History Is Made as Voters Say “Yes” to Marriage Equality

By Ruben Gonzales, Deputy Vice President, Resource Development, NCLR

Four years ago, while an electrified Chicago crowd chanted “Yes, we can!” during President Obama’s acceptance speech, many in the LGBT community still had their eyes glued to their televisions awaiting entirely different results. And as those results flooded in, it became all too clear that Republicans weren’t the only ones who had suffered a devastating blow that night—Proposition 8 passed in California, barring same-sex couples from the constitutional right to marry.

Four years later, the story has changed drastically. Instead of disappointment and shock, the LGBT community and their allies across the U.S. were greeted to the incredible news that marriage equality won at the ballot for the first time ever in three states—Maine, Maryland, and Washington—and that voters in Minnesota also voted down a constitutional ban on gay marriage. As proud allies of the LGBT community, NCLR wholeheartedly supports and celebrates the historic decisions made by the residents of these great states to stand behind equality, respect, and dignity for all Americans.

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The 2012 election will unquestionably be remembered as a defining moment and a major turning point in the fight for marriage equality. Looking back to 2008, many fingers were pointed at communities of color for the passage of Proposition 8, and it would be flat-out untrue to say we did not deserve some part of the blame. However, if the last four years has taught us anything, it’s that when the momentum for positive change begins to build, the barriers to understanding and equality simply will not stand.

Opponents of marriage equality push the idea that it’s acceptable to put the civil rights of other human beings up to a popular vote. And, up until Election Day, that strategy had worked in opponents’ favor. This time, however, Americans throughout the country said that enough is enough. They said that when you give us the choice, we are going to do what is right.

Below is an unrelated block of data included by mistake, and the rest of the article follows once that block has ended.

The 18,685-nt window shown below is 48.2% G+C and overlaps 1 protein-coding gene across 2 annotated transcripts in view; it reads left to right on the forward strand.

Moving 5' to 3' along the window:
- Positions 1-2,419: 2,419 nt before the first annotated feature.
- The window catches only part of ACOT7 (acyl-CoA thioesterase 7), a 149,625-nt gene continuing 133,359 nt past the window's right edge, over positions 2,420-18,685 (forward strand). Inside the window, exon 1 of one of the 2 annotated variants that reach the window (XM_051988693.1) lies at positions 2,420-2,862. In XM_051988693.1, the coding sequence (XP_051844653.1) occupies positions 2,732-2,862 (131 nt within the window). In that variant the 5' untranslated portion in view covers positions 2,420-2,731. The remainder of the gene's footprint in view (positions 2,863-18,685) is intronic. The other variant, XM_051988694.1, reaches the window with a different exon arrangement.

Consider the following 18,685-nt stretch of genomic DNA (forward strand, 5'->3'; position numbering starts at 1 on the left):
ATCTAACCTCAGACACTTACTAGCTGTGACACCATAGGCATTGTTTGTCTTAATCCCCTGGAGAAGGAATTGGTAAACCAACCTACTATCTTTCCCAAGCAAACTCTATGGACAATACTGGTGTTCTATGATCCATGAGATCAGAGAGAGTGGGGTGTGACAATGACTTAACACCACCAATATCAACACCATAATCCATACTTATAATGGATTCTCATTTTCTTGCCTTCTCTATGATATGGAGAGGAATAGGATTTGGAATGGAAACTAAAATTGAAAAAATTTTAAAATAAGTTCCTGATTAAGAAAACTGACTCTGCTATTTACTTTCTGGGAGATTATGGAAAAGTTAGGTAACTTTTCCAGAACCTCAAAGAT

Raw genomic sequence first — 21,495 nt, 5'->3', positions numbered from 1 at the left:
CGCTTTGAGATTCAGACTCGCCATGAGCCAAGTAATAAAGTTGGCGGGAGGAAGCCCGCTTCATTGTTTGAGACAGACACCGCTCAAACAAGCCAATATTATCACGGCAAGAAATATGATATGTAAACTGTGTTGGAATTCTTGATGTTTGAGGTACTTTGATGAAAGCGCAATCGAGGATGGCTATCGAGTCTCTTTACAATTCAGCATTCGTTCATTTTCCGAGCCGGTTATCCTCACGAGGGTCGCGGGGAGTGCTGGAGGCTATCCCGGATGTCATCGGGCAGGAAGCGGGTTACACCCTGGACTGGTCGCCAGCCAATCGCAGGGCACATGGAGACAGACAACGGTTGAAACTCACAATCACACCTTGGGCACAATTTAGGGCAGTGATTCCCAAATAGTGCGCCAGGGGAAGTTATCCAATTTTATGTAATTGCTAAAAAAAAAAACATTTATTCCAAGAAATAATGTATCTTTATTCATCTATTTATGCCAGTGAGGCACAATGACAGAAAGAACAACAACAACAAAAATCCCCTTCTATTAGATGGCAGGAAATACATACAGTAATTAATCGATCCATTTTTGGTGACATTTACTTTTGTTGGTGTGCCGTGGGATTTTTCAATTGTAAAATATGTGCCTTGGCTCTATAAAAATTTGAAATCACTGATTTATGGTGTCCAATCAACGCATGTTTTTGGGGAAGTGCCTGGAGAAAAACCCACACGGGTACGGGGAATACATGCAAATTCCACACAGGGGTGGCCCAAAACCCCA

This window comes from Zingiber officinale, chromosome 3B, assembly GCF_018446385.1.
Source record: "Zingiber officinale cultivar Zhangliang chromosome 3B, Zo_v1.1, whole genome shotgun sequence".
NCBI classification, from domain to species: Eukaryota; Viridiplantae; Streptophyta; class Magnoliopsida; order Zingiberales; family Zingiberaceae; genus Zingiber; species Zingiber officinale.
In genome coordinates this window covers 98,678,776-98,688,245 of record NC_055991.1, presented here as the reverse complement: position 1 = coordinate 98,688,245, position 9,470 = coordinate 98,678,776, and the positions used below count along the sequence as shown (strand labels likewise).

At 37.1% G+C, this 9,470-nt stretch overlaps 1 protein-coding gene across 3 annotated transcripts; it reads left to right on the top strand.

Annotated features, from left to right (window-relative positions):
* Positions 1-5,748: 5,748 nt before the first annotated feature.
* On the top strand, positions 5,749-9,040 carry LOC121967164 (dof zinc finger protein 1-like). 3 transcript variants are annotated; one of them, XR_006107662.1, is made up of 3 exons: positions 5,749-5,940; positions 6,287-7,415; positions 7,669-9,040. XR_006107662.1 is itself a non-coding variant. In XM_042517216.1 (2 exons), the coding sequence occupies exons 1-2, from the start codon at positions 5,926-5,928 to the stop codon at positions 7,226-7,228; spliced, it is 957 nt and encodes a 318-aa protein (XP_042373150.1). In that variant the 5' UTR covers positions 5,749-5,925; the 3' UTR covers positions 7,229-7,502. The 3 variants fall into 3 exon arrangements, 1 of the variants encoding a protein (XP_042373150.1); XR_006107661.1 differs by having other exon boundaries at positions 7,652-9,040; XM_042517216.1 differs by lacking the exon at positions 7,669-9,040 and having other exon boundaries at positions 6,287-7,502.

And Latinos stood beside the LGBT community this Election Day, rebutting common misconceptions about our attitudes toward LGBT rights and proving what NCLR already knows—Latinos stand for equality. Pride is a term that has become indelibly linked to the LGBT community. Appropriately, we at NCLR feel such tremendous pride to see so many Hispanic Americans voicing their support for marriage equality.

The fight for same-sex marriage is far from over. There are still many hearts and minds that need to be changed and plenty more legislative battles that have yet to be waged. Ultimately, we hope that other states build on this momentum and continue to recognize same-sex marriage and the profound effect it will have on strengthening families all across the U.S.. We will also closely watch our federal courts, which have historically ushered in some of the biggest social changes the country has ever seen.

The 2012 election is a new chapter for marriage equality. It’s time to see this story through to a happy ending.

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